I feel I should note I edited this after my initial review, because the more I thought about it…
1956. Fifteen-year-old Betty Broadbent has never left the Cornish fishing village of St Steele or ventured far beyond the walls of the boarding house run by her erratic mother. But when the London press descends to report on a series of gruesome murders, Betty’s world changes. She’s transfixed by aloof reporter, Mr Gallagher. As the death toll rises, an unlikely friendship blossoms between them. But as their bond deepens, they find themselves entangled with the murders and each has to make a choice that will impact both them, and an innocent man.
On one hand, The Unforgotten is thrilling. There’s a string of murders, a mystery around the Cornish Cleaver – who is he? Why is he murdering young women? What’s going on? On the other, the lives of those who happened to cross paths at the right (or wrong) time take the fore. You almost forget about the mystery. Almost.
The time jumps between the past and present day are enough to dangle that little nugget to keep you interested, but it can wain in the middle from time to time. Credit where it’s due, that last tenth or so was whizzed through as the mystery started to unfurl. From the murderer, to the impact on their romance, it’s a pleasing ending in one sense, and kind of devastating on the other.
It’s a book that for a few days I thought wasn’t for me. I wondered too much about the mystery, looking for intricate details; when I didn’t get that I felt disappointed. But the more time I spent away from the book, yapping quite a lot about that ending, both in terms of the mystery, and the romance, I found myself going: that is a good book. It’s a story that hooked me on two levels, one without really realising it.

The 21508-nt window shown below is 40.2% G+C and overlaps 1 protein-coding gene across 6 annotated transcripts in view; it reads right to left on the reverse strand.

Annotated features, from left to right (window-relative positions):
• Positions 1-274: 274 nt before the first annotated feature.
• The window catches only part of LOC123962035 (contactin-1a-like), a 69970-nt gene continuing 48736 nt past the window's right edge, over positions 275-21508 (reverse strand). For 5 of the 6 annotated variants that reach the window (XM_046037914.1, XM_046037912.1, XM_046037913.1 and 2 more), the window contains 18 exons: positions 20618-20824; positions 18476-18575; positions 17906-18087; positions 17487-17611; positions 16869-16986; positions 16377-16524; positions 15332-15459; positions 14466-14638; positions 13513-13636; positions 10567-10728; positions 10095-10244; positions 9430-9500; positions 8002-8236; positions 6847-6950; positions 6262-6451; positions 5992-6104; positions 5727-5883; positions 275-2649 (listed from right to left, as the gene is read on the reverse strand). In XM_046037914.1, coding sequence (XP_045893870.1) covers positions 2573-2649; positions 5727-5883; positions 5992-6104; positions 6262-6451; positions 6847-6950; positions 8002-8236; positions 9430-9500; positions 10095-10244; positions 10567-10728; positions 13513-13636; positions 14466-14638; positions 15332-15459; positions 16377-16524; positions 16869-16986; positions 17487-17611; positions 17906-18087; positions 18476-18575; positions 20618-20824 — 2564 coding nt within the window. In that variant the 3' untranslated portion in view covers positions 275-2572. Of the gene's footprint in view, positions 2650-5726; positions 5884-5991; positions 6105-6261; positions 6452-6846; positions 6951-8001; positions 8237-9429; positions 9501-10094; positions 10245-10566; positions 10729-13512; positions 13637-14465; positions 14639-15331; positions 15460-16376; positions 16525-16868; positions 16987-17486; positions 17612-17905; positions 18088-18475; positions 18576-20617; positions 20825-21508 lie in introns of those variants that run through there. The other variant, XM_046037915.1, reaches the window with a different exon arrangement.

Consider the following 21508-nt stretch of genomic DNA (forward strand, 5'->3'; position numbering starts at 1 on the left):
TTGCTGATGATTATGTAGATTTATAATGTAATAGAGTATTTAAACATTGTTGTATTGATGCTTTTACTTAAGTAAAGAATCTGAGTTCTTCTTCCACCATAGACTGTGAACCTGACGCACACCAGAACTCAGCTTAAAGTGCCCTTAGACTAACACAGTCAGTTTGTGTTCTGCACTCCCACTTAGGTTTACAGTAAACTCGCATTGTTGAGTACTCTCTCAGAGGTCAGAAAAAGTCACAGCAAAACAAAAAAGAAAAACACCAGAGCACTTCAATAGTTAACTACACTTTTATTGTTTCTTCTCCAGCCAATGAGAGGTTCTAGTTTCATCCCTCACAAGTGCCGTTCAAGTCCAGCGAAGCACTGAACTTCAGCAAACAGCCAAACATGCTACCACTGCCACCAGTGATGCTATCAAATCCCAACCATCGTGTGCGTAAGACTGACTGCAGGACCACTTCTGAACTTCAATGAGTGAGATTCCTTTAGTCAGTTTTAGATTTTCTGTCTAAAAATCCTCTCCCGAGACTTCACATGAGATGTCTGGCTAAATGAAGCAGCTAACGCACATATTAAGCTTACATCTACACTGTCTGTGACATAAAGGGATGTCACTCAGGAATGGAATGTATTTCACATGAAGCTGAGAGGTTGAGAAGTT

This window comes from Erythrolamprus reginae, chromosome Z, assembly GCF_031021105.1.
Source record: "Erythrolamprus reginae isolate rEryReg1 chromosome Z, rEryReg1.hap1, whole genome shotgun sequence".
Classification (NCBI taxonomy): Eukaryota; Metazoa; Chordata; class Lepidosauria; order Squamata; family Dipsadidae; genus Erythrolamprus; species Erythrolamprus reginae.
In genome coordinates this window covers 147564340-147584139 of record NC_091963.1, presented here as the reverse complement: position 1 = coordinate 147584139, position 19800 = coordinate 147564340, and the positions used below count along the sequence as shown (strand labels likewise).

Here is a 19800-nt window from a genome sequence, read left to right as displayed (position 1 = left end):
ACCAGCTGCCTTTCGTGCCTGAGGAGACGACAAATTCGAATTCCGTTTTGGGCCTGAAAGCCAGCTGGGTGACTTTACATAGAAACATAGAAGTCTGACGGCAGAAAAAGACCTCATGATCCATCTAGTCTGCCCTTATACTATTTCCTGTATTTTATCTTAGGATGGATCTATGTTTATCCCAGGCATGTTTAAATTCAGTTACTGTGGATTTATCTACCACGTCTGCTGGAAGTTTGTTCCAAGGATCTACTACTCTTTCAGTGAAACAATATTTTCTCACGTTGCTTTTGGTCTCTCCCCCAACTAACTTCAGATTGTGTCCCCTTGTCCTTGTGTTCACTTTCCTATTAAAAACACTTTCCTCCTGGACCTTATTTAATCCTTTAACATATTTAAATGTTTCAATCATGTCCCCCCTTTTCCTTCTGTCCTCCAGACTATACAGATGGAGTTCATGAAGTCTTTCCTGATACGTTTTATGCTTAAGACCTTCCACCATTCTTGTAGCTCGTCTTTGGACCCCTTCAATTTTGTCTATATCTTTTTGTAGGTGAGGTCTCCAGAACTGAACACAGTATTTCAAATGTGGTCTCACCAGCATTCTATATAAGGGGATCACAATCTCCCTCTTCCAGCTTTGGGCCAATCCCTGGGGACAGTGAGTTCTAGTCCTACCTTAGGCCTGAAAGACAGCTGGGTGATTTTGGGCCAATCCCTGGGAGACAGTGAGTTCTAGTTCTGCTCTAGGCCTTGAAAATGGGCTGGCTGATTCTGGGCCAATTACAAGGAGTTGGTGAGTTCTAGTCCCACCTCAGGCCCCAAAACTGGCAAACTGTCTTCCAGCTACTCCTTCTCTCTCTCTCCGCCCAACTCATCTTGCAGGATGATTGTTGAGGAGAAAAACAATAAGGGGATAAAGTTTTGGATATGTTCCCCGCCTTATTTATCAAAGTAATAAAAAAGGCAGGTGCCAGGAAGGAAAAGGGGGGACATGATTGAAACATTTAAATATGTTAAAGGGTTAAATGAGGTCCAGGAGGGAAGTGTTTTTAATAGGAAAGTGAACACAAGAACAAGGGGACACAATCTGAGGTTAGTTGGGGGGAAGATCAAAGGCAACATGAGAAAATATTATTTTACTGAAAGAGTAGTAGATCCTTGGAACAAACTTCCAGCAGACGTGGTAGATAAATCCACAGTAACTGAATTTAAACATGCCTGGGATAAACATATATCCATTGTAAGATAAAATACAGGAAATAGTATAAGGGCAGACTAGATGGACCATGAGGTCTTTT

To step away from a mystery and have two people whose lives just happened to cross the time and place of this murder, to see how they come together and move on over the years, it’s actually unbelievably pleasing. Piecing a murder together bit by bit? Pffft, been there, done that, came to several wrong conclusions, bought the T-shirt.
The Unforgotten is unforgettable. It’s one that I imagine many will click with immediately, but many others, like me, will find themselves thinking about it long after that last page, finding more and more about it to enjoy (and I likely won’t shut up about the ending any time soon).
March 2016 | Freight Books